Senior Class Bonds over College Decisions


The Class of 2016 celebrate admission decisions from colleges.

Heart rate elevated and hands trembling, senior Nathalie Naor opens her decision email from New York University at 4 p.m. on a December school day and begins to read: “Dear Nathalie, congrats on your acceptance to NYU!” Seeing the word “acceptance,” Naor screams and tears up as members of the class of 2016 hug and congratulate her. She later taped the email to the wall for everyone to see. This year, the Class of 2016 has decided to post acceptance letters from colleges on a “Wall of Acceptances” to support one another and to and recognize the class’ many accomplishments.

Senior Sadie Lidji created the wall in early November when many of her classmates received word from schools they applied to in the early decision/ early action round. Lidji noticed that some of her friends’ acceptances did not merit the same amount of attention or congratulations that acceptances from more highly-selective colleges did.

“Some of my friends had gotten into schools and had not been publicly congratulated,” Lidji said. “Even though they weren’t showy or fancy schools, any acceptance is still something to celebrate.”

To even the playing-field of college acceptances, Lidji constructed a sign for the wall of acceptances and explained her idea for the wall in her grade-wide Facebook group on the day before Early Decisions and Early Actions were released.

“Since the wall allowed everyone to be acknowledged and receive the same congratulations, people in my grade were in favor of it,” she said.

The response to the wall was an overwhelmingly positive one.

“Teachers noticed and respected how the wall was able to bring a lot of positivity to our grade,” Lidji said.

But not all letters bring good news. Recognizing the inevitability of rejection in the college process, the senior class also created the ritual of “hitting the gong” after not being admitted to a particular college.

The idea was born when seniors Nicole Calonne, Sunila Steephen, Ellie Johnson and Manisha Ratakonda were brainstorming possible activities for seniors who were rejected from an institution in the Class of 2016’s Facebook group.

Senior Nicole Calonne took the initiative by purchasing the gong and placing it in the senior hallway. After a senior hits the gong, other seniors typically encourage the rejected senior or offer her a hug.

Calonne says that hitting a gong eases some of the negative feelings that come with a rejection.

“Hitting the gong makes you feel incredibly empowered and supported,” Calonne said. “I know that regardless of a rejection, I have the support of my grade.”

Lidji agreed. “Both the gong and the wall of acceptances make the [college process] less of a game,” she said. “This way, we can celebrate as a grade when it goes well and commiserate with the gong when it doesn’t.”

Form IV Dean Rebekah Calhoun supports the class’ initiative and applauds the seniors for making the “Wall of Acceptances” and the gong happen.

“What makes this class different is that these girls made [the college acceptance wall and the gong] happen,” Calhoun said. “In the past, other senior classes have talked about the idea but haven’t made it happen.”

Calhoun believes that the way the seniors have supported one another throughout the college process reveals incredible resilience and unity on the part of the class as a whole.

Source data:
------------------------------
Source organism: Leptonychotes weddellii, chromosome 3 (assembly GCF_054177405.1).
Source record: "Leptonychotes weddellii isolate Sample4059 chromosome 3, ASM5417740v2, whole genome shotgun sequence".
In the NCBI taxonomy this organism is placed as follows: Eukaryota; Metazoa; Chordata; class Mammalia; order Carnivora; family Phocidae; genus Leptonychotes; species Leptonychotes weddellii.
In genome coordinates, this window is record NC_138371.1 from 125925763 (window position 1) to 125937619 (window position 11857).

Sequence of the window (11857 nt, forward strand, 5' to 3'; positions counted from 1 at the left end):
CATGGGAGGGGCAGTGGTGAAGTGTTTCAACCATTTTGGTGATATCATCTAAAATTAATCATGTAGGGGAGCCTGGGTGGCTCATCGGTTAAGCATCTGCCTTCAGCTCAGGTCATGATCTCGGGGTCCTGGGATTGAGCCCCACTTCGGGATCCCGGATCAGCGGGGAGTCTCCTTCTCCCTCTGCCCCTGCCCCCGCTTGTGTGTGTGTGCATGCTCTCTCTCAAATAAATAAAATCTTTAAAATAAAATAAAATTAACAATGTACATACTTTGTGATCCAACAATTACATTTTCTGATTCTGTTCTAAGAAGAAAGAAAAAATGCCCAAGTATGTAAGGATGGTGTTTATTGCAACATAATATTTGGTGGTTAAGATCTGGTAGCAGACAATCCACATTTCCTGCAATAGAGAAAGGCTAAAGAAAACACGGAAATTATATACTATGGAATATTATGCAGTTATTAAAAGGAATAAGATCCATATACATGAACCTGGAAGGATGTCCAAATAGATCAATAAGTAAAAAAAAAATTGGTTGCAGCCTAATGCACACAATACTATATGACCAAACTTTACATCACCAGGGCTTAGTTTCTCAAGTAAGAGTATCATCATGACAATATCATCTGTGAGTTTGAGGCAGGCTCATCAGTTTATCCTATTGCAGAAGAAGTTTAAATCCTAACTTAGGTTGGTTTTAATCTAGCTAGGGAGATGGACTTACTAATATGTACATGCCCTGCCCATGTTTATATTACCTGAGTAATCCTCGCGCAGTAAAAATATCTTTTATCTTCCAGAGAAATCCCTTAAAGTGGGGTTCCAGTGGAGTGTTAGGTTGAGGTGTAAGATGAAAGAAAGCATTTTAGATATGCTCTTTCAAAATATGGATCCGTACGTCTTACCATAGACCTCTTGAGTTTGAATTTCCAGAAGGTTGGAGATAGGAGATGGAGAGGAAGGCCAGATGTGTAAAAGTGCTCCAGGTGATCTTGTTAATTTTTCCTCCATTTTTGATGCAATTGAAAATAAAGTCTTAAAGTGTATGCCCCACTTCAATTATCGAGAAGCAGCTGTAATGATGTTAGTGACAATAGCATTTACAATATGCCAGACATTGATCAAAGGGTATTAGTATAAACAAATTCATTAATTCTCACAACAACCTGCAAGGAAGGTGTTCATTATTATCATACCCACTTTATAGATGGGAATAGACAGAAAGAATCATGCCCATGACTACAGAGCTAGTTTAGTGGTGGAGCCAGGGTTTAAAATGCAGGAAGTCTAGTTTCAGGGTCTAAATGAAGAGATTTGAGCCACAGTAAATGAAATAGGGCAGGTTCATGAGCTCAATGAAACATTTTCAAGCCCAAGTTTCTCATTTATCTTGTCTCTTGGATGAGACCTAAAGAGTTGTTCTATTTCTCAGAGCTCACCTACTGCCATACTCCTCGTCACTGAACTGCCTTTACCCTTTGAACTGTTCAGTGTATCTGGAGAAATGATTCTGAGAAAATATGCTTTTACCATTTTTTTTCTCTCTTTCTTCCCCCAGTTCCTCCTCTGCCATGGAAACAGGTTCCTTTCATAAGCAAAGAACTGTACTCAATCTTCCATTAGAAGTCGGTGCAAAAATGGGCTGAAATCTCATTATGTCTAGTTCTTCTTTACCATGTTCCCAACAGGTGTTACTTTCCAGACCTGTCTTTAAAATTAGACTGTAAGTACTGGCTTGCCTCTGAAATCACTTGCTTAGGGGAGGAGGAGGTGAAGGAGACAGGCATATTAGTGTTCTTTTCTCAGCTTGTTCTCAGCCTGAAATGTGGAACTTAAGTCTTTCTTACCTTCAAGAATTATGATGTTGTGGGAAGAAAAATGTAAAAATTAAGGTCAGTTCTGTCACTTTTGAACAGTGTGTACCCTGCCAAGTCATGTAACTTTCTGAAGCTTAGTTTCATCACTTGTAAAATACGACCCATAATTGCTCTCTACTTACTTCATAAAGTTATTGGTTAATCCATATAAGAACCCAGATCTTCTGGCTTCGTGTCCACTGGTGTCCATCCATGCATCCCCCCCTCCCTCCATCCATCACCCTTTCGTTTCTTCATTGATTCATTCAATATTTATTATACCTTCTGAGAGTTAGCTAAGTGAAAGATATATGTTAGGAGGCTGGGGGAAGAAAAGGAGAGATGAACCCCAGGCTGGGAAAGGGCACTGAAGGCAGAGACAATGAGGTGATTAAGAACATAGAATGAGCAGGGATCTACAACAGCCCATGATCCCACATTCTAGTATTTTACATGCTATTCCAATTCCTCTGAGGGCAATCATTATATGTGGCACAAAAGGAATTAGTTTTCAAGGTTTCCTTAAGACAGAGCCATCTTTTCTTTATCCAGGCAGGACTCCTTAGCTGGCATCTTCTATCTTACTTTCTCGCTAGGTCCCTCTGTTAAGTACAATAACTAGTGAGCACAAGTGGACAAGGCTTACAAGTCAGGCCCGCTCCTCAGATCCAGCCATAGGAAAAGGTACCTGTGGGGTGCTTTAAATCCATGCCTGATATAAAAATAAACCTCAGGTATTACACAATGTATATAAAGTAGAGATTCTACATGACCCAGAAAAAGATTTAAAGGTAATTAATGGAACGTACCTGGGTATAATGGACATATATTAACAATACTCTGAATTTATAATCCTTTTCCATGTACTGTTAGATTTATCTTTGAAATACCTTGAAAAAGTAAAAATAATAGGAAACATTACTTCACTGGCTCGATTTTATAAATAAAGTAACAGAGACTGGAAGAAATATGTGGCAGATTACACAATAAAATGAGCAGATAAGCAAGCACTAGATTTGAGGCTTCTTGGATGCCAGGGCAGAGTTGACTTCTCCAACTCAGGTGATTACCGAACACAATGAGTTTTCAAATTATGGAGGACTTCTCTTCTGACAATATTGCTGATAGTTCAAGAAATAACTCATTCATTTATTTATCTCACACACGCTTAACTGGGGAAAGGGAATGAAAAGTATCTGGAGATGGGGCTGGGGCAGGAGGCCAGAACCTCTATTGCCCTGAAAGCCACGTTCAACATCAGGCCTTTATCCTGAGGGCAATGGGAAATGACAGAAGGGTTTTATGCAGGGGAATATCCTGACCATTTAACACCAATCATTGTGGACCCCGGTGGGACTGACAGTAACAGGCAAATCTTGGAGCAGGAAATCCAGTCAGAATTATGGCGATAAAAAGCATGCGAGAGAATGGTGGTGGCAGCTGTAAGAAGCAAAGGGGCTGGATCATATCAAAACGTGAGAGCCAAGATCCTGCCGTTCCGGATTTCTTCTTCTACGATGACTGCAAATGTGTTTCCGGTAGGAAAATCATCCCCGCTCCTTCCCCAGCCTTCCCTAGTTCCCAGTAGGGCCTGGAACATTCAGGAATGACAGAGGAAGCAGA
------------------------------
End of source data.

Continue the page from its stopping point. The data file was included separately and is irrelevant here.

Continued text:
“Applying and hearing back from colleges is intense, but I am so proud of how these girls have supported each other throughout the process,” she said.

Like Calhoun, Director of College Counseling Carol Wasden commends the seniors for supporting one another when decisions are both positive and negative.

“The level of support in this senior class is phenomenal, and by the end of the [college admissions] process, every senior is going to have an acceptance letter on that wall,” Wasden said.

The The rejection gong and college acceptance wall have generated positive feelings among the class’ members, and thus far in the process, seniors have not heard any complaints about either of the two rituals.

“I think that the wall has made everyone feel a lot happier because it allows us to bond and to feel supported throughout the process,” Lidji said.

In fact, seniors came together in defense of the wall when a Facebook commenter argued the acceptance wall fostered an unhealthy sense of competition and caused rejected students to feel academically and personally insufficient.

Seniors responded to the commenter by saying that the wall had given them a safe space to for their victories to be publicly acknowledged.

Wasden agrees and believes that negative emotions such as anger and disappointment are natural parts of being rejected, rather than feelings triggered specifically by the wall.

“Whether there is a wall or not, these feelings are still going to happen,” Wasden said.

“If someone is admitted to college and is excited about it, they run down the hallway and scream or post about it on social media,” she said.

Regardless, the wall and gong have promoted positive feelings, and seniors have already worked together to plan other activities like the “Wall of Acceptances” and rejection gong.

These include the ritual of watching the sun rise and set as a class, which is intended to further strengthen the class’ bond of sisterhood.

“We’re a very sentimental group of girls, and we thought that we could come together and watch the sun rise and the sun set together,” Lidji said. “We really want to experience senior year together as fully as we can, so I know we’re going to do it.”